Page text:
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July 23, 1965 - Image 7

Resource type:
The Detroit Jewish News, 1965-07-23

Disclaimer: Computer generated plain text may have errors. Read more about this.

Israel Minister of Labor Calls Sabras New York Court Approves of Relief on Statute
'Cool' Toward Diaspora Jewish Youth for Owners of Local Stores Open on Sundays

NEW YORK—Thousands of New
York city stores will be allowed to
stay open on Sunday due to unani-
mous approval of a broad interpre-
tation of the Fair Sabbath Law by
the state's court of appeals.
The district attorney had con-
tended that the law, which pro-
vided Sunday opening for stores
closed on Saturday, governed only
those stores run by a family. No
employes from outside the family,

Britain Will Maintain
ME Position, Wilson
Informs Parliament

(Direct JTA Teletype Wire
to The Jewish News)

Israel Prime Minister Levi Eshkol, at his Tel Aviv office, greets
U.S. participants of the fourth annual American-Israel "Dialogue"
sponsored by the American Jewish Congress. At left is Mrs. Virginia
Snitow, chairman of the AJCongress Women's Division; right,
young American panelists Jane Satlow Gerber, Paul Cowan and
David Berger.
* * *
TEL AVIV (JTA)—Israeli youth cized the idea that working for
was chided by one of Israel's most Negro voting rights in Mississippi
popular war heroes, Brig. Gen. was a sign of "Jewish identifica-
Yigal Al:Ion, now minister of labor, tion," Polier said, "in America
for what he called their "coolness" itself the Negro community ac-
toward non-Israeli Jewish youth. cepts the Jewish commitment to
The scolding was voiced at the racial equality as an authentic
American-Israeli Dialogue, a four- Jewish act."
day colloquium conducted here
Catholic and Protestant groups
and at Kibbutz Givat Brenner.
in the U.S. also view Jewish par-
The American Jewish Congress ticipation
in the civil rights move-
sponsored the dialogue.
ment as a natural and legitimate
Alilon's remarks were made expression of Jewish tradition, he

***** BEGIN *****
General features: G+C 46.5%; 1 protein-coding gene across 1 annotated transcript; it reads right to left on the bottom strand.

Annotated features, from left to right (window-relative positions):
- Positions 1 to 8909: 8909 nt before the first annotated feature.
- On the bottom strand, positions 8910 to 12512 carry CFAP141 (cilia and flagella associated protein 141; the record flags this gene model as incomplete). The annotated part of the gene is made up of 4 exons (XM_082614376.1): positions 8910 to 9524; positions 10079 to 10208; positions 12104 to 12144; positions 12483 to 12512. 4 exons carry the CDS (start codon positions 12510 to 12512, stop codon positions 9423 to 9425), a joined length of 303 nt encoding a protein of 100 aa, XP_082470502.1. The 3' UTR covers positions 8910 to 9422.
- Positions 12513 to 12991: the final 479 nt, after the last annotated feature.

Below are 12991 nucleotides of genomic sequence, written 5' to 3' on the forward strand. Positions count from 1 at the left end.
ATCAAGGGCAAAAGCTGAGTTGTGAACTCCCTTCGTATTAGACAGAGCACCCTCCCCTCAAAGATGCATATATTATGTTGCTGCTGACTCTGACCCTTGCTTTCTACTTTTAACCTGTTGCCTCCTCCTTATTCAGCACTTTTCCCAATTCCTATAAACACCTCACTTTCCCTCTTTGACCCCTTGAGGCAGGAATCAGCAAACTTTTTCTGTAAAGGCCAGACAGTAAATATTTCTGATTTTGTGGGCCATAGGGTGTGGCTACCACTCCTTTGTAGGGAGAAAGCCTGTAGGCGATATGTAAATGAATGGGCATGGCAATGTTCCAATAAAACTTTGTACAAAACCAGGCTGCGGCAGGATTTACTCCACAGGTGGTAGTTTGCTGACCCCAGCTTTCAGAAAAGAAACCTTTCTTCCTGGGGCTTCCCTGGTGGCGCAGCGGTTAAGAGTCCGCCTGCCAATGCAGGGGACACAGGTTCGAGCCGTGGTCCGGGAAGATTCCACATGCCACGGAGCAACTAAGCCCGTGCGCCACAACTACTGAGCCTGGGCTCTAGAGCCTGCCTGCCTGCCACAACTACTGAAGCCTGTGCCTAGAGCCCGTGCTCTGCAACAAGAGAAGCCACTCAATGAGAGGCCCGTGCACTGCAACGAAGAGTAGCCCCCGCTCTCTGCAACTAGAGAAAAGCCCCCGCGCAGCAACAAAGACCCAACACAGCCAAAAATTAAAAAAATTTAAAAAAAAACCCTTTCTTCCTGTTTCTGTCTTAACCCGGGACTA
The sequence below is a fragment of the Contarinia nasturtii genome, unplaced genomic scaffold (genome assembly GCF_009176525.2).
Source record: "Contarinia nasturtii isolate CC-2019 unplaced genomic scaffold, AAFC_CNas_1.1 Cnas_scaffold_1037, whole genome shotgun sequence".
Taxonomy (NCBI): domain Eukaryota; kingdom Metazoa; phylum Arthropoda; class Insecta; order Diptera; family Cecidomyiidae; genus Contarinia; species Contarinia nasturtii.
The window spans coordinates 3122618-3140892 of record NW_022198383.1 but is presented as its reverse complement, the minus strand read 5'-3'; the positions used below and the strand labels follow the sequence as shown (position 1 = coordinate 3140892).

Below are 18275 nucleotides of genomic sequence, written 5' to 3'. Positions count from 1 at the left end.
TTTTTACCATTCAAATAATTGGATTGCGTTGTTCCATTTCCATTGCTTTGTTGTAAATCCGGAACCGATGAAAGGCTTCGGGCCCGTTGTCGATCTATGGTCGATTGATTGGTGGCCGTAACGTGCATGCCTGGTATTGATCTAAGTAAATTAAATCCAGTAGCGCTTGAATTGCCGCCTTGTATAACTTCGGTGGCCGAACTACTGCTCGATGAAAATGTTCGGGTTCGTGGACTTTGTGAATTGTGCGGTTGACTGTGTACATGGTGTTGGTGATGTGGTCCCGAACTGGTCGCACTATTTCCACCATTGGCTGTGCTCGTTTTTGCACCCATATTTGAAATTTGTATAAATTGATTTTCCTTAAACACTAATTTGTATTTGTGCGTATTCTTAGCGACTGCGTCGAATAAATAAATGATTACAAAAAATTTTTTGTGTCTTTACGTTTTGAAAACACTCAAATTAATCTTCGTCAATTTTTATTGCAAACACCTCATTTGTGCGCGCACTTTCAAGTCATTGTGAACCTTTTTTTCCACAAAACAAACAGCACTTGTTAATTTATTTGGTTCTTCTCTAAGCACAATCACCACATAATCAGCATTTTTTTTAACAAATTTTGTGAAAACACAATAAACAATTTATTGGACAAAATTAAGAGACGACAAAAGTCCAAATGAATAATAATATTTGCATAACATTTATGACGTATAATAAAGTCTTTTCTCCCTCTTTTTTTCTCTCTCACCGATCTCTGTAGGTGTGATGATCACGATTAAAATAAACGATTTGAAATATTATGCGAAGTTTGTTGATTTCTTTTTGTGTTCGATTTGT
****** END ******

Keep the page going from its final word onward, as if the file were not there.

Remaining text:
after young American Jewish in- said.
tellectuals, joined by some Israeli
The American Jewish Congress
natives, had accused Israeli youth
continued: "I would urge
of making little or no effort to un- our Israeli friends to recognize
derstand American Jewish life. A
the Jewish role in the Ameri-
sabra (Israel-born) himself, Allon that civil
rights struggle has done
deplored the failure of youth in can
translate the Jewish
this country to display enough ideal of social
into daily
warmth toward Jewish youth life and invoke justice
the great lessons
abroad. Declaring such an attitude of Jewish historical
experience in
was "unnecessary and harmful,"
he said that many Israeli students meeting the issues of our time.
"The disproportionate role of
who go abroad "prefer the so-
individual Jewish men and women
ciety of non-Jews."
— and Jewish organizations — in
While he welcomes such con- the civil rights struggle has sig-
tacts, he said, the Israelis should
nificantly raised the status of
"show mutual respect for deep-
American Jewry a m o n g the
ening Jewish awareness of Jew-
American people as a whole.
ish unity among Jews as Jews,

wherever they live."

Although the "dialogue" partici-
pants did not reach agreement on
aliyah, the "Jewishness" of civil
rights activity in the U.S. or other
major issues that arose, their
frank and often uninhibited ex-
change of views did give rise to
what the leader of the visiting
American dialogue team called
"the basis of any dialogue between
us—ifree discussion, respect for
differences and acceptance of all
Jews as brothers."
Shad Polier of New York, chair-
man of the national governing
council of the American Jewish
Congress, said he was "profound-
ly moved by the spirit of comrade-
ship and sense of encouragement"
He said the response among Is-
raelis and in the press—"through
which the dialogue is carried to
the whole country"—had made the
American Jewish Congress leaders
visiting here "more determined
than ever to keep coming back
and keep talking."

In his remarks at the final


round July 8, Polier returned to

what was perhaps the overriding